Diego Barboza’s works are written into Venezuela’s history of art as precursors of conceptualism and performance. However, his oeuvre transcends these categories to situate itself in a field of great expressive freedom.
On his way Barboza broke away from formal restrictions, often abandoning his own aesthetic proposals. He is a playful creator, an untiring experimenter, a searcher who is nourished by the contemporary but also linked to an origin and locality. His body of work contains various stages which traces their footsteps back to a childhood during which his sensitivity and memory were fostered. The first stage was spent in Caracas where he came into contact with a new and challenging environment; another significant stage occurred while he lived in London, when the artist experimented with action art, which would become a fruitful influence for his important performances and street events there. Finally, Barboza returned to Caracas at the start of the seventies, then as a well-rounded artist who created and carried out interesting conceptual art projects. His return coincided with a renewed interest in a more pictorial aesthetics which led critics to be faced with a formal project linked to what we might term a “classic” subject matter that included the grand themes of universal p ainting, whose heterogeneity and affinity with the Baroque proved a surprise.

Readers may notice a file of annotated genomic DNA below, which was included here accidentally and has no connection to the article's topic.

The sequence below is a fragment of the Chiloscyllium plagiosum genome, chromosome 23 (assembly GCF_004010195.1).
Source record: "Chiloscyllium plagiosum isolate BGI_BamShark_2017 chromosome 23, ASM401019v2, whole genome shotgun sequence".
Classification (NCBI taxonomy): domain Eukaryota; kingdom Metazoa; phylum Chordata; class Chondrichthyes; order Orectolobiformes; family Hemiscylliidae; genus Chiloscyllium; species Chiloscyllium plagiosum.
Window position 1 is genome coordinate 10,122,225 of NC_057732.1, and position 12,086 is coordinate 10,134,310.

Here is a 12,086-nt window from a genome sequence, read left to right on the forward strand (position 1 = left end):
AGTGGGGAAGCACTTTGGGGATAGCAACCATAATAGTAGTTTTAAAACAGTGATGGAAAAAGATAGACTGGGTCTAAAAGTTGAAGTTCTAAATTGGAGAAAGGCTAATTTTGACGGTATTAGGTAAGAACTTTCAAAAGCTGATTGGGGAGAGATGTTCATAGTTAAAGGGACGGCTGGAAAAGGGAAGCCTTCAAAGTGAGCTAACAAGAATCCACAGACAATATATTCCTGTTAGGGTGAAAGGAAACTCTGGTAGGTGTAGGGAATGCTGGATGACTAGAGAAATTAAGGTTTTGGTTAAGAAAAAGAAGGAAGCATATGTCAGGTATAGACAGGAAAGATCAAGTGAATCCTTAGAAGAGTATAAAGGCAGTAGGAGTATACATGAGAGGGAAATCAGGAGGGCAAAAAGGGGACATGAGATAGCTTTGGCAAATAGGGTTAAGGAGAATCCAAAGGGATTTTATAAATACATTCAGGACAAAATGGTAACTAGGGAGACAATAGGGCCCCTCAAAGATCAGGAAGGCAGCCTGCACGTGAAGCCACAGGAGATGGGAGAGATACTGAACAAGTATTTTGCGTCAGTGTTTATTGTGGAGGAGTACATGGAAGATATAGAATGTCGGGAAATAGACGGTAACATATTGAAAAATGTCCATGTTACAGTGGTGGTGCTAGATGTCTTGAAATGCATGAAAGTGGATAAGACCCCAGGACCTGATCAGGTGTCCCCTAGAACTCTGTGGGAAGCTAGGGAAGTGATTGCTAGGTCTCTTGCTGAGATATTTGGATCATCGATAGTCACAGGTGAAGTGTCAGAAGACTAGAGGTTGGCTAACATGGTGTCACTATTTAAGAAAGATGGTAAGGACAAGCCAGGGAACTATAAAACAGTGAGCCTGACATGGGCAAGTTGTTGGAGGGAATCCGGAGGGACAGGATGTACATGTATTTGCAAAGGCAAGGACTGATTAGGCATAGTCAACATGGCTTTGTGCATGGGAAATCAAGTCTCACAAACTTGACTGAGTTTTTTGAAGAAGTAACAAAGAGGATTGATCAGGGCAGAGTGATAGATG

The Galería de Arte Nacional recognises the need to continue researching and promoting creators who have become landmarks in our recent artistic history. We therefore consider strategic alliances with institutions like, in this case, the Museo de Arte Contemporáneo de Maracay Mario Abreu, and with Katherine Chacón’s valuable research and curatorship, to be of vital importance. For each of these reasons, there is no doubt that this exhibition is a fitting form of recognition for this artist who was honoured with the Premio de Artes Plásticas in 1997.